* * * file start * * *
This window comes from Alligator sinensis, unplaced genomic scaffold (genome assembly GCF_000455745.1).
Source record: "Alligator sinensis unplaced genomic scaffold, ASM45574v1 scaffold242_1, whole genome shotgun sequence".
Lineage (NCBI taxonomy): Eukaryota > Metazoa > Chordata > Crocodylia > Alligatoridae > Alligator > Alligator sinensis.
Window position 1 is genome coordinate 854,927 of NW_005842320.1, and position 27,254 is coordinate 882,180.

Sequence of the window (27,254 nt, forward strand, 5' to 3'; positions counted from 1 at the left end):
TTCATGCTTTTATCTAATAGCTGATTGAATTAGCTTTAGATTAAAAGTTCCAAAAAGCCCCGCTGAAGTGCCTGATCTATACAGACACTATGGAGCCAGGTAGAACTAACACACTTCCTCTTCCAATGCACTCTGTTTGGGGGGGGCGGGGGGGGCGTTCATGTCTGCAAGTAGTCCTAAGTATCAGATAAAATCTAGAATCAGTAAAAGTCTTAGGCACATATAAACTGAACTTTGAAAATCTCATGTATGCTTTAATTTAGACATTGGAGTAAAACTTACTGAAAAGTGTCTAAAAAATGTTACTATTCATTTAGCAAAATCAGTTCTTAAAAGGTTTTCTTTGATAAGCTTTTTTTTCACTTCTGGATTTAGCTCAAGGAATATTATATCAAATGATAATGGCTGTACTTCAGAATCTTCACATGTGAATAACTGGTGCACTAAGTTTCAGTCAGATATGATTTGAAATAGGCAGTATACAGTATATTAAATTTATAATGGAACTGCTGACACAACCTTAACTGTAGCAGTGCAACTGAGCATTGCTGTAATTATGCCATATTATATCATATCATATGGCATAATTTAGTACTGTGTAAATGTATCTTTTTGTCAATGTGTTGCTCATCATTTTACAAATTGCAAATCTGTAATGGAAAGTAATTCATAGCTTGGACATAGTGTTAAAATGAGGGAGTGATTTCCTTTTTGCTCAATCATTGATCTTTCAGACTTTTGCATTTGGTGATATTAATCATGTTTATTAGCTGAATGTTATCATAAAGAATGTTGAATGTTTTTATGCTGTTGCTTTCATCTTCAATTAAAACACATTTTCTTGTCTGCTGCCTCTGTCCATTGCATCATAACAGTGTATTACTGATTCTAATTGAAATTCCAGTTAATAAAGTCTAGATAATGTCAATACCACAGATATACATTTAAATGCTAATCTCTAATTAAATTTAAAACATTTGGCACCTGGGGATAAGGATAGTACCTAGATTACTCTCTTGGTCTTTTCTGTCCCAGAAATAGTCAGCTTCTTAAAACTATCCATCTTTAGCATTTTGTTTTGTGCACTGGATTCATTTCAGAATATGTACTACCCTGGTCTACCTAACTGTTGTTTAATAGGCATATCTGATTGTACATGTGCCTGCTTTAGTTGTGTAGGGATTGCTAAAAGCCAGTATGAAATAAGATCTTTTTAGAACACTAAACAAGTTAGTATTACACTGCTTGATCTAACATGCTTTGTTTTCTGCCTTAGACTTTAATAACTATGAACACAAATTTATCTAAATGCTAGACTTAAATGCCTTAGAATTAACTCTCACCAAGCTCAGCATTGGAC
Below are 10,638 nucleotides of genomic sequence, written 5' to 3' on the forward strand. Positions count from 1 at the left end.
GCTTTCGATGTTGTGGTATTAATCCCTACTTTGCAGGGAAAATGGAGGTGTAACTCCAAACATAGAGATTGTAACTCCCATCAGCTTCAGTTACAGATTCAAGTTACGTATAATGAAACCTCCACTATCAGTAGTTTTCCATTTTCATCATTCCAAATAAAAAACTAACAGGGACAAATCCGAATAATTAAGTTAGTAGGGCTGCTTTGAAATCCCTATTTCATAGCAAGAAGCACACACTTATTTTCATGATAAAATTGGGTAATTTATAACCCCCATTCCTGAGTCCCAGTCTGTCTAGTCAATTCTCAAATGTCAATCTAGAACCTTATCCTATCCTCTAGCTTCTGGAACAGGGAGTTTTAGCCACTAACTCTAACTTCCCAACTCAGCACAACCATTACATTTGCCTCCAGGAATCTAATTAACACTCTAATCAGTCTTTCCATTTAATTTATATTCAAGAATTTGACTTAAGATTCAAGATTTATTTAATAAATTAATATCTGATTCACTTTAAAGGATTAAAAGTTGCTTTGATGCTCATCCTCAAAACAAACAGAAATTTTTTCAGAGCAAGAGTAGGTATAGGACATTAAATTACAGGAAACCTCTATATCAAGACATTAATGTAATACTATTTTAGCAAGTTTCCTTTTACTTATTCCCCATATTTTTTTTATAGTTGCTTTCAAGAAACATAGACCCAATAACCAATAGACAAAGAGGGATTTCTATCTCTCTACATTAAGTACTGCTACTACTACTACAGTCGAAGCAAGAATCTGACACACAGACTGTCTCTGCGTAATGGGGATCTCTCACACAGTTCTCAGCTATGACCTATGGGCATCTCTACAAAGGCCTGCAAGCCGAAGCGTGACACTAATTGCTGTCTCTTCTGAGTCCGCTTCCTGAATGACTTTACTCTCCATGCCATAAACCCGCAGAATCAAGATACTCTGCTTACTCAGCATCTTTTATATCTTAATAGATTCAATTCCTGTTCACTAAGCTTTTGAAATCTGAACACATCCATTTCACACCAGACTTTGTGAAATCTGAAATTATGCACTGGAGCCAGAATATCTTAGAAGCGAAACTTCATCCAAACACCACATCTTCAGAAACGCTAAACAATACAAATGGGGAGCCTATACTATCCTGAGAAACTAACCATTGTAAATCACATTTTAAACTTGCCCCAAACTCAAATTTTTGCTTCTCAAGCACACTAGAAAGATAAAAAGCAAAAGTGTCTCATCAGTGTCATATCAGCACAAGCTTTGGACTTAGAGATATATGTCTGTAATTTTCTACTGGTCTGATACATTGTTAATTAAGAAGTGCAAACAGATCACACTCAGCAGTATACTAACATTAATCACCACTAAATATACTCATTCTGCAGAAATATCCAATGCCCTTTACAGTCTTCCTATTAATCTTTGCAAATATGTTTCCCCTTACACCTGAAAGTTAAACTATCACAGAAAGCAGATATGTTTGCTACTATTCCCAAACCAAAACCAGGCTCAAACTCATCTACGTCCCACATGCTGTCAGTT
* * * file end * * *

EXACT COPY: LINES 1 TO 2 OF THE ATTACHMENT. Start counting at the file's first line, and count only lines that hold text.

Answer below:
This window comes from Alligator sinensis, unplaced genomic scaffold (genome assembly GCF_000455745.1).
Source record: "Alligator sinensis unplaced genomic scaffold, ASM45574v1 scaffold242_1, whole genome shotgun sequence".